While using the whiteboard makes the whole meeting fun, it advances the meeting to the next step of the customer’s commitment. You can also add your input to the whiteboard, save it, and then send it to the customer as another influencing tool once the meeting is over.
Tip 3: Wow your customers on Zoom.
Using the element of surprise is a powerful strategy you can use to your advantage! When done right, surprise adds value and strengthens the connection between you and your customer.
For instance, let’s say you use a virtual background throughout your Zoom call. Next time you Zoom with a customer, use a background that will make your customers feel good and proud – and works to connect you back to the customer. That could be a background of their (and not your) product, Website, or factory.
Using the surprise element shows your customer you care. And caring leads to selling.
Tip 4: Use props.
Props can strengthen your message. Every time you bring a prop or surprising object to your Zoom meeting, you engage your customer. That helps make the message you are delivering unforgettable.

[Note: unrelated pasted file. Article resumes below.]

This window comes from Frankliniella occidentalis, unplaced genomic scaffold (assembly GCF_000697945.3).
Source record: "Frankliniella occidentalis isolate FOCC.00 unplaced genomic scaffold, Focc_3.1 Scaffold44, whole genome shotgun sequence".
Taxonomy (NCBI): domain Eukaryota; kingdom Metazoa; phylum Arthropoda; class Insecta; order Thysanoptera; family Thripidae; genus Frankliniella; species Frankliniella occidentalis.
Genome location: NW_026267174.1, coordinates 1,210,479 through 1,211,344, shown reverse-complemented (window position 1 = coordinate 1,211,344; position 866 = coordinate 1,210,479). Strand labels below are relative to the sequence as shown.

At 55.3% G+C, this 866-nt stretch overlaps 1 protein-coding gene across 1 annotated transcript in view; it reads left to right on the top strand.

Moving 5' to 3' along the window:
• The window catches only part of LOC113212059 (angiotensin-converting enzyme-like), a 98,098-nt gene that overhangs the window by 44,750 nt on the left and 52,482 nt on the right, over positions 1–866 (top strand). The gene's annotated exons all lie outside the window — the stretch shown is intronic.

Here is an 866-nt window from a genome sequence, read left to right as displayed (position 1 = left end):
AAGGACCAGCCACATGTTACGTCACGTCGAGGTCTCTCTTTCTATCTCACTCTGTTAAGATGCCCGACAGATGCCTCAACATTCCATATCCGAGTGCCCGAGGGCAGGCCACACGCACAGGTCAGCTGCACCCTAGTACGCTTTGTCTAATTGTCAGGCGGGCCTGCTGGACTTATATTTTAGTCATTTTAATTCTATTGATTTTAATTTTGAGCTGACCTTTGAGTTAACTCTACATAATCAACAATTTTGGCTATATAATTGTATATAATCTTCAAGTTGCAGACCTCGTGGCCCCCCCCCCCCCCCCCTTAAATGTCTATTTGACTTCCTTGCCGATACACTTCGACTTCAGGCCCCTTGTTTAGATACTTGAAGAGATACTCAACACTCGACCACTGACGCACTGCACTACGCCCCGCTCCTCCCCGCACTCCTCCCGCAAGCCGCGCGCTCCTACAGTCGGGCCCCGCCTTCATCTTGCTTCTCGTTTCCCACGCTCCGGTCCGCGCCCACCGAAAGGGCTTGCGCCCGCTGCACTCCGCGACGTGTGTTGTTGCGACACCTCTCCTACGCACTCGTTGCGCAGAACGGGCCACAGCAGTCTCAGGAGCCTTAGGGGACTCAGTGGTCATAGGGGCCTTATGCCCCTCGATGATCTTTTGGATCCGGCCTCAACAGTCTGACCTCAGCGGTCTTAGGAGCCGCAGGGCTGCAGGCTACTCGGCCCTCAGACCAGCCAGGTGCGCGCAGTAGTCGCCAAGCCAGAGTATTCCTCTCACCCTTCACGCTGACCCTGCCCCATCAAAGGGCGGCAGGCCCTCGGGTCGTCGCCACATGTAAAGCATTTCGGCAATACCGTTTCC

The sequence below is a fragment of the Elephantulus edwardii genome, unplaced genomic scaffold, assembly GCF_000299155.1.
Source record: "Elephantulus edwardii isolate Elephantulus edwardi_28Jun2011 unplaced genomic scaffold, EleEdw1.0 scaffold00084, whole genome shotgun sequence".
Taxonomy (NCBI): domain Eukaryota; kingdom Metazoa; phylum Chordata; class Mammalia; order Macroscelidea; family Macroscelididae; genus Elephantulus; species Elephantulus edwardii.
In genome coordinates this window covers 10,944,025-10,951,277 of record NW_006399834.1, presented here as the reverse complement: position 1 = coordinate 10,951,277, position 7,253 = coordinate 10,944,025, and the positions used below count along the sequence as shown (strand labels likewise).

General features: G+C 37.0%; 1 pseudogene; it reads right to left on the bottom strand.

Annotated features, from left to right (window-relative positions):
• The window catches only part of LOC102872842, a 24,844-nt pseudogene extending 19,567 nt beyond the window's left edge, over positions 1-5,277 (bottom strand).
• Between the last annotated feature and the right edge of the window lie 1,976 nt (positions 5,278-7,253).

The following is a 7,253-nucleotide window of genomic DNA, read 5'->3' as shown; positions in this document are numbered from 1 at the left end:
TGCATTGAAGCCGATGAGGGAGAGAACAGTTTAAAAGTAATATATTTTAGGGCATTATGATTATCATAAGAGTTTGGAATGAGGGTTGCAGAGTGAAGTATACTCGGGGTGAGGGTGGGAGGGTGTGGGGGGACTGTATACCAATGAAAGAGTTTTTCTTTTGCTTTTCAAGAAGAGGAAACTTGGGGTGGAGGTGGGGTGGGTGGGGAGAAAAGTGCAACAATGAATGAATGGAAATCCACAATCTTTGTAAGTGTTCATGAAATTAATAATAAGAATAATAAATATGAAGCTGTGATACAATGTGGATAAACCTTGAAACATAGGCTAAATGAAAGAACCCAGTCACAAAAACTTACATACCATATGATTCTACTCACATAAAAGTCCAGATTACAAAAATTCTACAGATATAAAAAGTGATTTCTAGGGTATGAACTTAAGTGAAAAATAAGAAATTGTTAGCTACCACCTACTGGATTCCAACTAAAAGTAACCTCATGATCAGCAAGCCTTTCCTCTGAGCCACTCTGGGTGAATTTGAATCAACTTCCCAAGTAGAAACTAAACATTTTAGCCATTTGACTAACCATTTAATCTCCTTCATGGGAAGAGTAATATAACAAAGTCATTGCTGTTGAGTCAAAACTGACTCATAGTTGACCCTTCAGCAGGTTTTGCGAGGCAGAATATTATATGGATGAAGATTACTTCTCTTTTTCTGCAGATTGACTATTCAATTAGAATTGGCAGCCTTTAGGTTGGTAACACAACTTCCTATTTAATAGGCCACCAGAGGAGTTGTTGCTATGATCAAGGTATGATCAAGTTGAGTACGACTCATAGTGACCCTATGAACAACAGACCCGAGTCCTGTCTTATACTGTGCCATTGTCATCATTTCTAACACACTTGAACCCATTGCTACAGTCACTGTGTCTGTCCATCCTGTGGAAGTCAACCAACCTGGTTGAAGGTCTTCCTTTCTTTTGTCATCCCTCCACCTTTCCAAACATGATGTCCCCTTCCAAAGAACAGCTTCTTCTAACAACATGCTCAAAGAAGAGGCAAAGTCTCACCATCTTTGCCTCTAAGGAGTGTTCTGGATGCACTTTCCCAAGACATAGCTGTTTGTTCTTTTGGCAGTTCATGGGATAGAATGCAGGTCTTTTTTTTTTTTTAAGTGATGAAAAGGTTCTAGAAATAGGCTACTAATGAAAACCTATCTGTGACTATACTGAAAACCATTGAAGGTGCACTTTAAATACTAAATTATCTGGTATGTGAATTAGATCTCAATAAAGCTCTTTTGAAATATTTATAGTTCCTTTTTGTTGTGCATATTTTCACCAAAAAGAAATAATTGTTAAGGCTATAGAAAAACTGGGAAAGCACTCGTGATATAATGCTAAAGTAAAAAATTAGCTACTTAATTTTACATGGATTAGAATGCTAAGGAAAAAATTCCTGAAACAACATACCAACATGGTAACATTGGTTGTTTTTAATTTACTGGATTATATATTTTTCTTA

You can use your prop as part of your presentation or while chatting with your customers. Using props on Zoom is an excellent opportunity to get people’s attention – so make sure to let this tip play out!
Tip 5: Use videos.
Incorporating short testimonial clips you prepared before your Zoom call can be highly effective. I suggest having them ready in a folder along with a list of what kind of objections each clip helps you overcome.
The moment a customer raises an objection, your video acts as the power of social proof to help you handle their objections better.
When you create a cinematic experience for your customers, you are orchestrating a multi-dimensional experience for them.
Tip 6: Death by PowerPoint? Not if you apply this surprising tip!
When you watch a presentation, I assume you prefer the presenter to use slides with more visuals and few to no words on the slides.
In the world of Zoom sales calls, however, I recommend doing the opposite. Use more text in some of your slides. Don’t be afraid even to write a couple of sentences.
When you speak remotely as people watch your presentation, many people find it helpful to read to themselves the main concepts you share alongside your voice.